Last Thursday, about 2,500 Bostonians, guests, enthusiasts of knowledge, gathered at the Boston Opera House for the fall series of TEDxCambridge, an independently organized set of TED talks that highlight innovative ideas originating from the New England area.
This year’s theme was rules—how we break of them and work within them. Although each of the five presentations differed immensely from one another in regards to discipline, they shared a common quality of disruption, and of challenge to our conventional grasps on science, life, and society.
Michael and Amy Port, a husband and wife duo who specialize in public speaking, opened the night of talks with the first presentation. The two are the founders of Heroic Public Speaking Worldwide—although, their roots lie in drama and performance, as both hail from prestigious art schools with MFAs in Acting.
Michael and Amy began on a bench, situated right the iconic red TED dot in the middle of stage. Dramatically speaking, however, the bench sits in their imagination as performers, whether their chosen setting be a park or the bleachers for a baseball game. The two hold a conversation, a scripted dialogue to one another as if they are isolated on stage in their own world. They deliver their TED talk as a performance, looking each other in the eye, pacing around, stroking their chins, drawing out their words for emphasis, gesticulating as they lead the audience through their philosophy about performance, and the importance of it in life. Like all TED talks, their act is meticulously planned—so what’s the difference? During the presentation, Michael and Amy are talking to each other, not at the audience. The crowd gets to learn not just from the content of their presentation, but from the way they carry it out. They simulate a casual conversation between two immaculately eloquent thinkers—but the key is in the audience’s vantage point which lends the chance to realize that strong public speaking shares so much in common with graceful acting. Before the duo ended, they broke the fourth wall with the audience.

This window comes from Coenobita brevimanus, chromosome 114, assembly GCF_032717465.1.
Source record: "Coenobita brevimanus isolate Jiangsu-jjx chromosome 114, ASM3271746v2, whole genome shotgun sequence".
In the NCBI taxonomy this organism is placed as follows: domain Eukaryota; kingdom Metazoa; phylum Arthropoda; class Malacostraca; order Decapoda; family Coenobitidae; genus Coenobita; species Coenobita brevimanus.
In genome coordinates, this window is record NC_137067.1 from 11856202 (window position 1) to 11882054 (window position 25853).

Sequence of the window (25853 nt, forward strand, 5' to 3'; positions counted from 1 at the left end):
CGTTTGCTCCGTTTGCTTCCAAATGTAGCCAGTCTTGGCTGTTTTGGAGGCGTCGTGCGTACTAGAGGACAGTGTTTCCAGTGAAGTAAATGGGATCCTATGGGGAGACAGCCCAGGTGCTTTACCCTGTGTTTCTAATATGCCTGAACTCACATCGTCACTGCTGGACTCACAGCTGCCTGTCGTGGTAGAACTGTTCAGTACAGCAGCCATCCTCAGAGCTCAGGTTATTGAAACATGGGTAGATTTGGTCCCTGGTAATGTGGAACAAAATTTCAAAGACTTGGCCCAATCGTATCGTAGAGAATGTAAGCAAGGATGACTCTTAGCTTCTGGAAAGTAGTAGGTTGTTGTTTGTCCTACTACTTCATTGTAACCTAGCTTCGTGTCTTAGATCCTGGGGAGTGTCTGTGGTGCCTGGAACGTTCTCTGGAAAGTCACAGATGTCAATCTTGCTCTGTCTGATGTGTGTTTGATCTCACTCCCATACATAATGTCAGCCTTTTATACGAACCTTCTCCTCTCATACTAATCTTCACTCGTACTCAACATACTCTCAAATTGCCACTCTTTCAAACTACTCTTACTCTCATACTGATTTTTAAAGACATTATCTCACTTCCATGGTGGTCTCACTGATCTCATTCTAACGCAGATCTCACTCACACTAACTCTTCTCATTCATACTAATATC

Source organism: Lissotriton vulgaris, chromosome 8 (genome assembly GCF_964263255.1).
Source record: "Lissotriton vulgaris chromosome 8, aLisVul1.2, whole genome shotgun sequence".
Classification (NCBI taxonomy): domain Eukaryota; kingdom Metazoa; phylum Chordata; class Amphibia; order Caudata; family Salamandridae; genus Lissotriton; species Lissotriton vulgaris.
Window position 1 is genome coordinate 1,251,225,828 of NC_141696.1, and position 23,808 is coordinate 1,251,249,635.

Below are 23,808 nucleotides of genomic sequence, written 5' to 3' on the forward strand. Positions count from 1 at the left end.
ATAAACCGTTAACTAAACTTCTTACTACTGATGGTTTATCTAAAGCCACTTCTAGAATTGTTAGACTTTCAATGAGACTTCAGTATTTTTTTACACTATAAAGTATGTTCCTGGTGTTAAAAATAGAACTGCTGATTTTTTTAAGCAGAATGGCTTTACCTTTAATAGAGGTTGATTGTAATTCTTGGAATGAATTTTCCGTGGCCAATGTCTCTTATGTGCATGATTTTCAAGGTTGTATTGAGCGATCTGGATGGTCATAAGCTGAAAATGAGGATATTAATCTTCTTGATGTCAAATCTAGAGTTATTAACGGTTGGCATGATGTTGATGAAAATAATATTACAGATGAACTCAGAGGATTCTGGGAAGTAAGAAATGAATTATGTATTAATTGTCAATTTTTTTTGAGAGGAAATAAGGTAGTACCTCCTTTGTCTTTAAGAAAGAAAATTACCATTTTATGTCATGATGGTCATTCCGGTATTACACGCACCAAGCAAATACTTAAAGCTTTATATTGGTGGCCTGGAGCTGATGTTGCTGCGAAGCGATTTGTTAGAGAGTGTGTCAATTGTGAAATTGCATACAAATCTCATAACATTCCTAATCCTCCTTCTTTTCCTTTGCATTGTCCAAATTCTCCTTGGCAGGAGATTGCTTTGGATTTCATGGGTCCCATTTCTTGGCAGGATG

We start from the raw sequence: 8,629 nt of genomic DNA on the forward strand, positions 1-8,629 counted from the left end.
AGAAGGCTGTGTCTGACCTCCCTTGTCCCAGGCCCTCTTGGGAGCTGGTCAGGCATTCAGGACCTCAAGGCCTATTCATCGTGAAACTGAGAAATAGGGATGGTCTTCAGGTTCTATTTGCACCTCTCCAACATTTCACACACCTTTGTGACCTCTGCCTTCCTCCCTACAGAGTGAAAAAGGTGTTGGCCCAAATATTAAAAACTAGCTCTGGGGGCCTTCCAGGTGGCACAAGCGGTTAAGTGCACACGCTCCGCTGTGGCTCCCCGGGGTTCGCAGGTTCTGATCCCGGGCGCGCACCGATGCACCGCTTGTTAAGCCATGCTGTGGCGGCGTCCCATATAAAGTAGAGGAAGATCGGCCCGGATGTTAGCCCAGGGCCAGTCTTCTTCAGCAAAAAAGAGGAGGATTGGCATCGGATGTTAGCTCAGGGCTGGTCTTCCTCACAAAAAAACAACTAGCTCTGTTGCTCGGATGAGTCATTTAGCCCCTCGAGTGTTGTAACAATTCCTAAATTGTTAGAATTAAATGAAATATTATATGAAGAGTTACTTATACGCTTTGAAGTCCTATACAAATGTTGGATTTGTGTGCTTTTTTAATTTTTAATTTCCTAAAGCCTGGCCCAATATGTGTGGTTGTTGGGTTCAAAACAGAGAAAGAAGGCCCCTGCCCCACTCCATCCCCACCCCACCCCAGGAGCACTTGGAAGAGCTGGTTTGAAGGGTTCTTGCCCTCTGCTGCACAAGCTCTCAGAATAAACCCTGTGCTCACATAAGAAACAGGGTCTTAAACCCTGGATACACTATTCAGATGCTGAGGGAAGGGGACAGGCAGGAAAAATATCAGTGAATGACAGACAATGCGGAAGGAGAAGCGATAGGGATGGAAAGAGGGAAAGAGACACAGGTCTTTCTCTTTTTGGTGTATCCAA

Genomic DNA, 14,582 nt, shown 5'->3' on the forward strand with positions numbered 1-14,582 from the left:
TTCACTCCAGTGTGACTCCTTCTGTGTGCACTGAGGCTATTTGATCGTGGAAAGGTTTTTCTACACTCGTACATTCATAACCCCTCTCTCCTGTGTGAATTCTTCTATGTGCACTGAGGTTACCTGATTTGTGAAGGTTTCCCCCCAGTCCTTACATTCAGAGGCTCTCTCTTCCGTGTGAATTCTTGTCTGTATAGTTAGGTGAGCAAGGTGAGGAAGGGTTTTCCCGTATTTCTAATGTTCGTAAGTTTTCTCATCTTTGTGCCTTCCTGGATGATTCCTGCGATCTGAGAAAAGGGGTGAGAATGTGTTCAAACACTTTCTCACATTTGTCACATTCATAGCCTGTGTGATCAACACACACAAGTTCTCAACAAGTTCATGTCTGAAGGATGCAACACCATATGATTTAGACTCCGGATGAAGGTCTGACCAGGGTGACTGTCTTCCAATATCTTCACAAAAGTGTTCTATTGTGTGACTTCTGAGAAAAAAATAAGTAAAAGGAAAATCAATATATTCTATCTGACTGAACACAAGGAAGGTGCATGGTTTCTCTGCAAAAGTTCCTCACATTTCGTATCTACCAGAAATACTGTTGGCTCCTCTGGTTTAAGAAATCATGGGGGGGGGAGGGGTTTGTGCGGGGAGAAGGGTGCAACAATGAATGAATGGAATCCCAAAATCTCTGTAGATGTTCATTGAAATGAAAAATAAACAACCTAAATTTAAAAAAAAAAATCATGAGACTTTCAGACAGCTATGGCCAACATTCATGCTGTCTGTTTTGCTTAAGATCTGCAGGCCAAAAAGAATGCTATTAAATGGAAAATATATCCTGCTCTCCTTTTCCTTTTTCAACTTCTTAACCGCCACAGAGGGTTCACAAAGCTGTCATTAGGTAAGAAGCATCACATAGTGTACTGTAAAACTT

“View life as a performance, cater how you act based on your end goal,” Amy said. “Be authentic. You affect everyone with your actions so you might as well be intentional at it.”
Following their presentation, Glenn Cohen, a leading expert on bioethics and law, took the stage. Cohen started by asking the crowd: “Are there non-human persons? Are there non-person humans?”, two questions he has spent his career exploring. Cohen asked the crowd to consider if they would have empathy for an entity like Big Bird—yes the Sesame Street character. Would the crowd would treat him more as a person, or the same way someone would treat a chicken?
Cohen argued that humans need to avoid speciesism, and refrain from assuming that other living things besides us do not deserve the same moral treatment. He explained that most people conflate the terms human and person, as if they mean the same thing, when in reality human is a scientific term, and person is a term to refer to something with certain capacities for feeling and sentience. He cited the example of Koko the gorilla, “who knows a few thousand words in sign language” and who, at one point, even adopted a kitten. Does Koko deserve personhood?
It’s a complex moral issue, Cohen admitted, but he urged the audience to think more carefully about ethical treatment of living things, and to spend more thought than simply “is it human or not?” when making important decisions.
After Cohen, Mike Boston was introduced to share with the audience his initiative of “Mobile Stü,” a traveling studio he brings around the inner city neighborhoods of Boston.